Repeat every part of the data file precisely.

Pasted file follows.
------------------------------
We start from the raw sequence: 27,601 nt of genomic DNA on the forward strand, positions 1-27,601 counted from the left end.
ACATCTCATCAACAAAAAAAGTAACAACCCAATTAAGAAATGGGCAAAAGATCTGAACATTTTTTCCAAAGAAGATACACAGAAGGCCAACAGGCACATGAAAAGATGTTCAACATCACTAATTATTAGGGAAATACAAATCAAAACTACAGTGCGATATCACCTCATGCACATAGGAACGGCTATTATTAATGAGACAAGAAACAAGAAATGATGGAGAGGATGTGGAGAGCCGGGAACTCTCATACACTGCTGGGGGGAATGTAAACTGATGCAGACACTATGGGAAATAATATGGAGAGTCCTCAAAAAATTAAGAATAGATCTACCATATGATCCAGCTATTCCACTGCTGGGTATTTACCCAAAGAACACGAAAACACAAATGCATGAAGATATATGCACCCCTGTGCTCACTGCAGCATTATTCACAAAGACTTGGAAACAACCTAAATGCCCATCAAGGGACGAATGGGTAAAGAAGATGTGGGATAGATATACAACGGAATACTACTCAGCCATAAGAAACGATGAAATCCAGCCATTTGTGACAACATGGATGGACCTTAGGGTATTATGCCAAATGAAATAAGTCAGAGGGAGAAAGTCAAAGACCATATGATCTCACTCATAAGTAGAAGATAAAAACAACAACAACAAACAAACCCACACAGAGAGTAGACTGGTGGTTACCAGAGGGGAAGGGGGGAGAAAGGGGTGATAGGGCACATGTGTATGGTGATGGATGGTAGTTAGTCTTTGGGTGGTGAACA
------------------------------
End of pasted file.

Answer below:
We start from the raw sequence: 27,601 nt of genomic DNA on the forward strand, positions 1-27,601 counted from the left end.
ACATCTCATCAACAAAAAAAGTAACAACCCAATTAAGAAATGGGCAAAAGATCTGAACATTTTTTCCAAAGAAGATACACAGAAGGCCAACAGGCACATGAAAAGATGTTCAACATCACTAATTATTAGGGAAATACAAATCAAAACTACAGTGCGATATCACCTCATGCACATAGGAACGGCTATTATTAATGAGACAAGAAACAAGAAATGATGGAGAGGATGTGGAGAGCCGGGAACTCTCATACACTGCTGGGGGGAATGTAAACTGATGCAGACACTATGGGAAATAATATGGAGAGTCCTCAAAAAATTAAGAATAGATCTACCATATGATCCAGCTATTCCACTGCTGGGTATTTACCCAAAGAACACGAAAACACAAATGCATGAAGATATATGCACCCCTGTGCTCACTGCAGCATTATTCACAAAGACTTGGAAACAACCTAAATGCCCATCAAGGGACGAATGGGTAAAGAAGATGTGGGATAGATATACAACGGAATACTACTCAGCCATAAGAAACGATGAAATCCAGCCATTTGTGACAACATGGATGGACCTTAGGGTATTATGCCAAATGAAATAAGTCAGAGGGAGAAAGTCAAAGACCATATGATCTCACTCATAAGTAGAAGATAAAAACAACAACAACAAACAAACCCACACAGAGAGTAGACTGGTGGTTACCAGAGGGGAAGGGGGGAGAAAGGGGTGATAGGGCACATGTGTATGGTGATGGATGGTAGTTAGTCTTTGGGTGGTGAACA